Fertility drugs: types and effects

Fertility drugs (medications) are used within a monitored treatment cycle to improve your chance of pregnancy. Some medication will induce ovulation and can be used in an OI cycle or as part of IVF or IUI treatment.

Many fertility drugs are hormonal and side-effects typically affect your mood. They can also make you nauseous or make your breasts tender.

What are fertility drugs?

Fertility drugs can help improve your fertility. If you have been trying to fall pregnant for a year with no success, your fertility doctor may prescribe certain medications to enhance your cycle.

Often, women cannot fall pregnant because of ovulation problems. We sometimes recommend hormone stimulating drugs for you to take as part of your fertility treatment.

How do I take fertility drugs?

You should only take fertility drugs when recommended by a specialist at a fertility clinic. Which fertility drugs are prescribed depends on the type of treatment you are having, and the reasons why.

You could be taking fertility drugs, such as follicle stimulating hormone (FSH), as part of an in vitro fertilisation (IVF) treatment cycle.

"We strongly emphasise an individual approach. We never recommend you take any medication that we don’t genuinely believe will benefit you. Your treatment is personalised and tailored to your needs."
A/Prof Krish Karthigasu, Fertility Specialist, Perth
fertility drugs

Which fertility drugs are used with ovulation induction?

About one in four women with fertility issues have irregular or absent ovulation. For this reason, ovulation induction drugs are sometimes used to treat infertility.

Ovulation induction treatment drugs

There are different drugs that help with ovulation:

PCOS drugs

For example Glucophage and Metformin. Women with PCOS may have decreased insulin resistance. If your insulin resistance is improved, your chances of ovulating are higher.

Ovulation induction tablets

For example Letrozole and, less often, Clomiphene Citrate. They make your pituitary gland release extra hormone (follicle-stimulating hormone or FSH). When this happens, the growth of an ovarian follicle with an egg, is stimulated as well.

Ovulation induction injections

These injectable fertility drugs contain gonadotrophins, such as follicle stimulating hormone, which stimulate your ovaries. Some injections also contain LH, or luteinising hormone.

Which fertility drugs are used with IVF?

In vitro fertilisation (IVF) treatment is an 8-step process. With IVF, an egg is fertilised outside the body in the laboratory to develop an embryo. Later, the embryo is transferred to the uterus.

IVF fertility drugs

We use different drugs depending on where in the IVF cycle you are.

Ovulation suppression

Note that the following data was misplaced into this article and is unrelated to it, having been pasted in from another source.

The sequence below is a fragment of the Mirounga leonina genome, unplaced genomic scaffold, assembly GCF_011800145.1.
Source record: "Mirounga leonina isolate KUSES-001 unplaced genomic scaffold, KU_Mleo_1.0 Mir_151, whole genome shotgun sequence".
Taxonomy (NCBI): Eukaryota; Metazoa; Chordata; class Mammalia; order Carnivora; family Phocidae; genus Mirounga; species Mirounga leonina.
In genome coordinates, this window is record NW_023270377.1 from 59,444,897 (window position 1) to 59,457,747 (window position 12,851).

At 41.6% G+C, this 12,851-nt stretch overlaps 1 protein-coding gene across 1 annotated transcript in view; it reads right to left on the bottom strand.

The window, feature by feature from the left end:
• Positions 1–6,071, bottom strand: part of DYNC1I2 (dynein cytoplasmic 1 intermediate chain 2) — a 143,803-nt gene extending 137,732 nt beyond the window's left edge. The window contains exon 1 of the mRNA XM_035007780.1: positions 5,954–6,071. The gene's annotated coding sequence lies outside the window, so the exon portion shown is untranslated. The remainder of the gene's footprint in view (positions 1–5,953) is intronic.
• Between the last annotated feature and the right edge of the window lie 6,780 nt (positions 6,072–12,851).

To avoid your ovulation happening too early, you can take certain medication to help postpone ovulation until the eggs are ready for collection.

Ovulation induction

You can take drugs that stimulate the production of eggs prior to egg collection.

Trigger injection

These are injectable fertility drugs that help time your ovulation. Some trigger injections contain the hormone chorionic gonadotropin.

Progesterone

Taking this hormone can support the lining of the uterus and increase the success rate of early pregnancy.

Which fertility drugs are used with artificial insemination?

Intrauterine insemination or artificial insemination (AI or IUI) is when we insert sperm directly into the uterus when you ovulate.

IUI fertility drugs

The drugs used in IUI are similar to those used in IVF, minus the ovulation suppression:

Ovulation induction

You can take drugs that stimulate the production of eggs.

Trigger injection

These are injectable fertility drugs that help us time your ovulation. Trigger injections contain the hormone chorionic gonadotropin.

Progesterone

Taking this hormone can help maintain the lining of the uterus and may improve your chance of pregnancy.
fertility drugs trigger injection

How long do I have to take the fertility medication?

How long your treatment lasts very much depends on the type of drug and your treatment cycle. Talk to our fertility specialists for more personalised information.
For example, your drug treatment may take longer if you are trying to improve your insulin resistance and it may be shorter if you are in an IVF treatment cycle.
"We carefully plan your fertility treatment so it matches your needs and situation. We don’t use a standardised approach - instead, we make sure to assess you and your needs. This way we know that your treatment is the best possible fit."
Dr Rose McDonnell, Fertility Specialist Perth

What are the side effects of fertility drugs?

Most fertility drugs are hormones, and the side effects reflect this.

Mood

Common side effects of hormone treatment are mood swings, anxiety and depression.

Physical effects

You may experience nausea, headaches, cramping and breast tenderness. You can also be sore at injection sites.

Multiple pregnancy

When you produce more eggs, there is an increased risk of multiple pregnancy.

Ovarian hyperstimulation syndrome (OHSS)

A potentially serious condition. Your risk of developing OHSS is increased if you have PCOS.

Your specialist will discuss any possible side effects before you start taking any fertility drugs.

Key points:

Which types of fertility drugs you take depends on your treatment type

How long you take the medication depends on the type of drug.

Most fertility drugs are hormones, and the side effects reflect this.

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